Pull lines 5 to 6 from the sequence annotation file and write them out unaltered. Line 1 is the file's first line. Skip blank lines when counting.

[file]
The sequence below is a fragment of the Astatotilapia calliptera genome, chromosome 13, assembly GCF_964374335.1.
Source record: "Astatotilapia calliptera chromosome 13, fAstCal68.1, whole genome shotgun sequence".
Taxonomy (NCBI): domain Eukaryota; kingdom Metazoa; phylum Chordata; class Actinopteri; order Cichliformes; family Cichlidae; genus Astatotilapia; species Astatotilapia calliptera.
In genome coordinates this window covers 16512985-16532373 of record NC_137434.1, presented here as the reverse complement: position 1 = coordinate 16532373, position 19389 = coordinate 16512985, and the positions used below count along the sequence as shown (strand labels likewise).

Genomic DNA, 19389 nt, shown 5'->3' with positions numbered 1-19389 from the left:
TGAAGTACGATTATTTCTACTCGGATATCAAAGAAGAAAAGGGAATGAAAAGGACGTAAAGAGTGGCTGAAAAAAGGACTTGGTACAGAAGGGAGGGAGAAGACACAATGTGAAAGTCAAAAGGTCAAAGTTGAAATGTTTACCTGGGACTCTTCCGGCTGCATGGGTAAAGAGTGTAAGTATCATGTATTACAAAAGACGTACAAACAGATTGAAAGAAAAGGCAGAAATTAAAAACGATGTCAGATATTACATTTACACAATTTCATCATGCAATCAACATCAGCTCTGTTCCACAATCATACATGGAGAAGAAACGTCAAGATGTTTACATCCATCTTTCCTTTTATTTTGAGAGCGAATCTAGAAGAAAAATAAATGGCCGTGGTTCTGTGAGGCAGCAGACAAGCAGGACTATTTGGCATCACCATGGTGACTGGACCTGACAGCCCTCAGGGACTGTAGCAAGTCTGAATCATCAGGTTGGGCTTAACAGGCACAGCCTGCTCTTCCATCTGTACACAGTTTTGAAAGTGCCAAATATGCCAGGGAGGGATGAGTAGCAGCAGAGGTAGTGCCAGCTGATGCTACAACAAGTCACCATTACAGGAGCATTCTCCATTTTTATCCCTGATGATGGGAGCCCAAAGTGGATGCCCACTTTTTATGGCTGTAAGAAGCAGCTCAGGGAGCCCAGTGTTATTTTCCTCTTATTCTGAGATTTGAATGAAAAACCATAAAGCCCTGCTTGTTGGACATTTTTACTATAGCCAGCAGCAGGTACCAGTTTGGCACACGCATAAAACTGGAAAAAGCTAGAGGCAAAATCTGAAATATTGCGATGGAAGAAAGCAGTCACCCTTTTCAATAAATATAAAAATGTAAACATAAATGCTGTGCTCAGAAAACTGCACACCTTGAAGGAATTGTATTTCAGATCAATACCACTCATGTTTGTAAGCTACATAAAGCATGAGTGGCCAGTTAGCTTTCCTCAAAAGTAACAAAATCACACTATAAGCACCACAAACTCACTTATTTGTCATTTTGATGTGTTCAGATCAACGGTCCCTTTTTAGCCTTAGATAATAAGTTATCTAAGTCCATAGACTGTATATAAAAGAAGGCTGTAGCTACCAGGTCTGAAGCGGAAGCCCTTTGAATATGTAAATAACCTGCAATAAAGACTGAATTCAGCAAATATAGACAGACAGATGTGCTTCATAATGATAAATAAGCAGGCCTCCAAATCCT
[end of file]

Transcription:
Genomic DNA, 19389 nt, shown 5'->3' with positions numbered 1-19389 from the left:
TGAAGTACGATTATTTCTACTCGGATATCAAAGAAGAAAAGGGAATGAAAAGGACGTAAAGAGTGGCTGAAAAAAGGACTTGGTACAGAAGGGAGGGAGAAGACACAATGTGAAAGTCAAAAGGTCAAAGTTGAAATGTTTACCTGGGACTCTTCCGGCTGCATGGGTAAAGAGTGTAAGTATCATGTATTACAAAAGACGTACAAACAGATTGAAAGAAAAGGCAGAAATTAAAAACGATGTCAGATATTACATTTACACAATTTCATCATGCAATCAACATCAGCTCTGTTCCACAATCATACATGGAGAAGAAACGTCAAGATGTTTACATCCATCTTTCCTTTTATTTTGAGAGCGAATCTAGAAGAAAAATAAATGGCCGTGGTTCTGTGAGGCAGCAGACAAGCAGGACTATTTGGCATCACCATGGTGACTGGACCTGACAGCCCTCAGGGACTGTAGCAAGTCTGAATCATCAGGTTGGGCTTAACAGGCACAGCCTGCTCTTCCATCTGTACACAGTTTTGAAAGTGCCAAATATGCCAGGGAGGGATGAGTAGCAGCAGAGGTAGTGCCAGCTGATGCTACAACAAGTCACCATTACAGGAGCATTCTCCATTTTTATCCCTGATGATGGGAGCCCAAAGTGGATGCCCACTTTTTATGGCTGTAAGAAGCAGCTCAGGGAGCCCAGTGTTATTTTCCTCTTATTCTGAGATTTGAATGAAAAACCATAAAGCCCTGCTTGTTGGACATTTTTACTATAGCCAGCAGCAGGTACCAGTTTGGCACACGCATAAAACTGGAAAAAGCTAGAGGCAAAATCTGAAATATTGCGATGGAAGAAAGCAGTCACCCTTTTCAATAAATATAAAAATGTAAACATAAATGCTGTGCTCAGAAAACTGCACACCTTGAAGGAATTGTATTTCAGATCAATACCACTCATGTTTGTAAGCTACATAAAGCATGAGTGGCCAGTTAGCTTTCCTCAAAAGTAACAAAATCACACTATAAGCACCACAAACTCACTTATTTGTCATTTTGATGTGTTCAGATCAACGGTCCCTTTTTAGCCTTAGATAATAAGTTATCTAAGTCCATAGACTGTATATAAAAGAAGGCTGTAGCTACCAGGTCTGAAGCGGAAGCCCTTTGAATATGTAAATAACCTGCAATAAAGACTGAATTCAGCAAATATAGACAGACAGATGTGCTTCATAATGATAAATAAGCAGGCCTCCAAATCCT